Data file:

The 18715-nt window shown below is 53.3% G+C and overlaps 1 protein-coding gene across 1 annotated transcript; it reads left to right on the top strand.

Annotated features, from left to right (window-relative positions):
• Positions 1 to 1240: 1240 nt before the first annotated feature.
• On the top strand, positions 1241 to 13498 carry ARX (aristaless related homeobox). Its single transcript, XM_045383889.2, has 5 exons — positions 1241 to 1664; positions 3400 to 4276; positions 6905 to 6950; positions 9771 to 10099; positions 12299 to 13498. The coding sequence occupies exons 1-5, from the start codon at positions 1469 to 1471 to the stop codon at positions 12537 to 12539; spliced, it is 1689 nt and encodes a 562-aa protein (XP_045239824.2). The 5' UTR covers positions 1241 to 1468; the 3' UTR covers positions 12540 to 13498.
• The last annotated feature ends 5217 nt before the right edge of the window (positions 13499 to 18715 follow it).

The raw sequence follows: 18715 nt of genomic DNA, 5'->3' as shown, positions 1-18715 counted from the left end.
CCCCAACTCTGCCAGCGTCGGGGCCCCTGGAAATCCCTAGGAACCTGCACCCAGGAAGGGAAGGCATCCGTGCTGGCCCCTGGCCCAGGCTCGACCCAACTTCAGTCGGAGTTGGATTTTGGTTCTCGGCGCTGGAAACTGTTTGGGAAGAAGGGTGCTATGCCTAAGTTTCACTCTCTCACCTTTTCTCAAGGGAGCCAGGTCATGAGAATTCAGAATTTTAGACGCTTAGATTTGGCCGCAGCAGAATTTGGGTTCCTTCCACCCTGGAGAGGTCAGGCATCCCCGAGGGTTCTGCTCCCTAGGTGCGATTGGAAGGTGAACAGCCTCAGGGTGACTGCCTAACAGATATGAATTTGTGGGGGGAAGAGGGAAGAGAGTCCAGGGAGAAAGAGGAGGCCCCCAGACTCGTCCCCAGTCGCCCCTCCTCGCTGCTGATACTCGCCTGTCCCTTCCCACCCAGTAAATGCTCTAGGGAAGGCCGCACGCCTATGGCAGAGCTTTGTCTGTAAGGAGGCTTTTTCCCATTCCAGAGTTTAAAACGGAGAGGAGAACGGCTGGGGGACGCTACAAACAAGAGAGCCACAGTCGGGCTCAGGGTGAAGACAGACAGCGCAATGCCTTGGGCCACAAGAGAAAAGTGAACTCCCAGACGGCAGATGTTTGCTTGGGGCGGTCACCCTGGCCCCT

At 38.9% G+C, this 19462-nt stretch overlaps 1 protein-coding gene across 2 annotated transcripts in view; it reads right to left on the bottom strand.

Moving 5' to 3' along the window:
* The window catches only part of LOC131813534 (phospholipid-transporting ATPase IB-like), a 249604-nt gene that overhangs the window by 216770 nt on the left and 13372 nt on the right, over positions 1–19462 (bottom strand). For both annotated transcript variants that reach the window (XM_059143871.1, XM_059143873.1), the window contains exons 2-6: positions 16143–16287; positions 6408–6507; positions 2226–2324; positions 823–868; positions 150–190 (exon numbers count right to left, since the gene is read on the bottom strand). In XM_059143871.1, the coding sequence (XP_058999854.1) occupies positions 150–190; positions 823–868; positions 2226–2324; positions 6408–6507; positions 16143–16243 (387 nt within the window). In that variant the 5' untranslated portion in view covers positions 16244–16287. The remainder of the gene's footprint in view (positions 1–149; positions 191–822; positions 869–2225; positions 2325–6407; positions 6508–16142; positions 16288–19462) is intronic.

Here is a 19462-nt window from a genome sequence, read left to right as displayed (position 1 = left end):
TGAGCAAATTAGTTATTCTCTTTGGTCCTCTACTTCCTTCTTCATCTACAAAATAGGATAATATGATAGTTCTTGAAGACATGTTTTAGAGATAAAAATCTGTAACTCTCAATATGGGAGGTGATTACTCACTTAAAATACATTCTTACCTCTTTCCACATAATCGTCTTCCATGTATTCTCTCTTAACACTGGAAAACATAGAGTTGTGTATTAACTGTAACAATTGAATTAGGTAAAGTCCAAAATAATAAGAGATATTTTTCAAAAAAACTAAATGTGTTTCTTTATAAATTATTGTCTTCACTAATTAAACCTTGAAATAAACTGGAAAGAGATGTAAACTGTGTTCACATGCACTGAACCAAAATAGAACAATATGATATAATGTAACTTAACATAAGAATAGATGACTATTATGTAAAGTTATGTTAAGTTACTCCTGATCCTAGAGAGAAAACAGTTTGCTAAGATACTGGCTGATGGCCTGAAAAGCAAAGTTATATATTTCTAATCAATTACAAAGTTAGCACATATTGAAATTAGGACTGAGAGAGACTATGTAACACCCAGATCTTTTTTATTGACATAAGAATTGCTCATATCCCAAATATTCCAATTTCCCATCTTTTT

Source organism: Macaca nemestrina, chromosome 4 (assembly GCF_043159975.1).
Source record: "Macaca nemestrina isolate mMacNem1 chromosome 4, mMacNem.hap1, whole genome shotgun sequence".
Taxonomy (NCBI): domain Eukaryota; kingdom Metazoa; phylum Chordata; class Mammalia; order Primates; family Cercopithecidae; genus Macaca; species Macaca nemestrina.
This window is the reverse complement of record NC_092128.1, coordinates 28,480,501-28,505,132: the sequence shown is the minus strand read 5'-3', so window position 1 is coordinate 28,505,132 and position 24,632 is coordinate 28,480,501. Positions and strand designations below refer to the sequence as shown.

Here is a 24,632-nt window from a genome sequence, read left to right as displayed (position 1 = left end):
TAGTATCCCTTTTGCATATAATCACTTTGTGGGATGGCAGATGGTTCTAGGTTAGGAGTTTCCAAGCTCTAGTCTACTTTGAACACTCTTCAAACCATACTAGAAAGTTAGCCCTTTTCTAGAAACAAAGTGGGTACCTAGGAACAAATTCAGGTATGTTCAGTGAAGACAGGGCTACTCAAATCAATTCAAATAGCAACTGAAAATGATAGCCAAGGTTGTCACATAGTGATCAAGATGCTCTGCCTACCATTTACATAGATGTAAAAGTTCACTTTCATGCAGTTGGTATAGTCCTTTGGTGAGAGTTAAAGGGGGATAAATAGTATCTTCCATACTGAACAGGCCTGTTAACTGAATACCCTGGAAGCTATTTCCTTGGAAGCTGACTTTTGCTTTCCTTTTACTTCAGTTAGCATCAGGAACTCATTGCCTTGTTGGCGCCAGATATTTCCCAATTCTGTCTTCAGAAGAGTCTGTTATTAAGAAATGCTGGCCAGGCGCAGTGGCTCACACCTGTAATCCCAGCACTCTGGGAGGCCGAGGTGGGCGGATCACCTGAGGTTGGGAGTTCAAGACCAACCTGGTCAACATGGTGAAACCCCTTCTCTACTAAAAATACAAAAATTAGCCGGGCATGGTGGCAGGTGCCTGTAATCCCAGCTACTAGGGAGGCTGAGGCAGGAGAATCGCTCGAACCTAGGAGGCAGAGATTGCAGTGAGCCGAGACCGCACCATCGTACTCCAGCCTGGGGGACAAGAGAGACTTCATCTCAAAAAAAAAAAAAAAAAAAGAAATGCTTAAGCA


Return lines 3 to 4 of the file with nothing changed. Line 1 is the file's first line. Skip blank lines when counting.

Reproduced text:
• Positions 1 to 1240: 1240 nt before the first annotated feature.
• On the top strand, positions 1241 to 13498 carry ARX (aristaless related homeobox). Its single transcript, XM_045383889.2, has 5 exons — positions 1241 to 1664; positions 3400 to 4276; positions 6905 to 6950; positions 9771 to 10099; positions 12299 to 13498. The coding sequence occupies exons 1-5, from the start codon at positions 1469 to 1471 to the stop codon at positions 12537 to 12539; spliced, it is 1689 nt and encodes a 562-aa protein (XP_045239824.2). The 5' UTR covers positions 1241 to 1468; the 3' UTR covers positions 12540 to 13498.